• Posted April 22, 2014 at 5:51 pm | Permalink

      No one is denying that they are a reality, but the notion that somehow it is the fault of women in general, or feminist women in particular that men and emotions are not supposed to mix is just blatantly absurd. Men shame other men when they express the ‘soft’ emotions. Women do sometimes also do this, but generally women fully invested in patriarchal norms.

  2. Posted April 22, 2014 at 5:47 pm | Permalink

    15 – I went to college and uni on courses that were over 80% women. The men that were there got SO much more floor time, and were not challenged enough.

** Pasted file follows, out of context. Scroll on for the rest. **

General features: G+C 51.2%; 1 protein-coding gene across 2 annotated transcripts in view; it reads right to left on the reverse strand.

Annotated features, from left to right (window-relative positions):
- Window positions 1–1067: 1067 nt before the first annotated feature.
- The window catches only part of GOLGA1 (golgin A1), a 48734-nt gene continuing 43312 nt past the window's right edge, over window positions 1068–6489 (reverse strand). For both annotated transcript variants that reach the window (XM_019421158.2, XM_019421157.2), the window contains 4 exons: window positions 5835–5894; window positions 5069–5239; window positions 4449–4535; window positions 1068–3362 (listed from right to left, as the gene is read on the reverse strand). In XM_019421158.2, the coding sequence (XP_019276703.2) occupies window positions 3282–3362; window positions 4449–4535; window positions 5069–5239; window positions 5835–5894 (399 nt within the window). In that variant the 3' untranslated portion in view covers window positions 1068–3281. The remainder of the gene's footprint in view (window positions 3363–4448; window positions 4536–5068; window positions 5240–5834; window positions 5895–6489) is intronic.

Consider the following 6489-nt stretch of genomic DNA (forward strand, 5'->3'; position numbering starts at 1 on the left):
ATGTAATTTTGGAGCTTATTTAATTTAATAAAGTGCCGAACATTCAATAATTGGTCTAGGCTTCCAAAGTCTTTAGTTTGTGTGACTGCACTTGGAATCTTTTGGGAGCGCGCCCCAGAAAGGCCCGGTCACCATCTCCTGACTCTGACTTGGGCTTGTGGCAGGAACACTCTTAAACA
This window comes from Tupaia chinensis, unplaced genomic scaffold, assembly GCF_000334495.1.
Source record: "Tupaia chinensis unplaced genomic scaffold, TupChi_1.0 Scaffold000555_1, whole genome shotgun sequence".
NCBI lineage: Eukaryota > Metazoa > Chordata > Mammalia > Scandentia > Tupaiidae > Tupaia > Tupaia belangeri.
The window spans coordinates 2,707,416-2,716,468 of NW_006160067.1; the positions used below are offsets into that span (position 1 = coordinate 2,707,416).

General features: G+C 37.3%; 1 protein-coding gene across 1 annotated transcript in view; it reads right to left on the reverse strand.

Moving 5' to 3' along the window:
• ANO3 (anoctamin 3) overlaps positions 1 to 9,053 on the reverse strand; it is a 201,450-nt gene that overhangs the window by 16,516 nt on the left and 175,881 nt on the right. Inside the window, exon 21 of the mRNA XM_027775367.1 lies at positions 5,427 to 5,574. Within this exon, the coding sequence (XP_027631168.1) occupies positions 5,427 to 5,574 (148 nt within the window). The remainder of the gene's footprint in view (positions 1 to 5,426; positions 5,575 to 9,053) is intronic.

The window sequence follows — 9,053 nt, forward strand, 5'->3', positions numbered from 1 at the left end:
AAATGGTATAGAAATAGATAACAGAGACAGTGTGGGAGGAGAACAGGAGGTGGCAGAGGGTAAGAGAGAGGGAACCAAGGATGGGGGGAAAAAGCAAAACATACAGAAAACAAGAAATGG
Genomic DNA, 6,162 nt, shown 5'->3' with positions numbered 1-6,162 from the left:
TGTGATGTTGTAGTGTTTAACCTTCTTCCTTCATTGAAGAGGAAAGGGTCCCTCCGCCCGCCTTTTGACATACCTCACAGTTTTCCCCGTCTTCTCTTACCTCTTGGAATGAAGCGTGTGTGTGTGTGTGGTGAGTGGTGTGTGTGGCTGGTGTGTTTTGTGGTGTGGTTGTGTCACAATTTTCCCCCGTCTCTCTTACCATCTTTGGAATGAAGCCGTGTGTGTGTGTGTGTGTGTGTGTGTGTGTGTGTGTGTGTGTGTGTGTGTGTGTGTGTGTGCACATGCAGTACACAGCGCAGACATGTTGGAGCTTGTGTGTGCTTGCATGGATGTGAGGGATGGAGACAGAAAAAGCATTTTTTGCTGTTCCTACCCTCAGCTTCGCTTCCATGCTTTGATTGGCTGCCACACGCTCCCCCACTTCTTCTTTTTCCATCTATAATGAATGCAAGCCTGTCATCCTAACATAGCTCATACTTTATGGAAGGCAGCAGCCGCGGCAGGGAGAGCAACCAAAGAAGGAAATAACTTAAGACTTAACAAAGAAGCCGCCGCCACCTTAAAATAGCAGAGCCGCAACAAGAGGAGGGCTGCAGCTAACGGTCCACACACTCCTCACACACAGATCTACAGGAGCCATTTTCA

A lecturer told me that men would find it easier to get a job (social work). Imo some of these men would have made lousy social workers, but because they are a minority they will find it easier to get a job. But can’t see the same happening for the tiny proportion of women who are in the manual trades!